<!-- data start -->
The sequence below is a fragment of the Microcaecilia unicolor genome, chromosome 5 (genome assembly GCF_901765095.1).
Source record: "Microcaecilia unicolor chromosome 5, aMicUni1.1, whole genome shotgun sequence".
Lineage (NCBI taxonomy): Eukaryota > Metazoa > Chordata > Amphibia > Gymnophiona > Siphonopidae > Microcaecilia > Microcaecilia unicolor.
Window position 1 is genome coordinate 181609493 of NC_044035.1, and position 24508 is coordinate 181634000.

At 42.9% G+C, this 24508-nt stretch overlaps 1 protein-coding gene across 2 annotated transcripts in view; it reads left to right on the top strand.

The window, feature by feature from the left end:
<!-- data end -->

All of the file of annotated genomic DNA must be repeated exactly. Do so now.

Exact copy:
The sequence below is a fragment of the Microcaecilia unicolor genome, chromosome 5 (genome assembly GCF_901765095.1).
Source record: "Microcaecilia unicolor chromosome 5, aMicUni1.1, whole genome shotgun sequence".
Lineage (NCBI taxonomy): Eukaryota > Metazoa > Chordata > Amphibia > Gymnophiona > Siphonopidae > Microcaecilia > Microcaecilia unicolor.
Window position 1 is genome coordinate 181609493 of NC_044035.1, and position 24508 is coordinate 181634000.

At 42.9% G+C, this 24508-nt stretch overlaps 1 protein-coding gene across 2 annotated transcripts in view; it reads left to right on the top strand.

The window, feature by feature from the left end: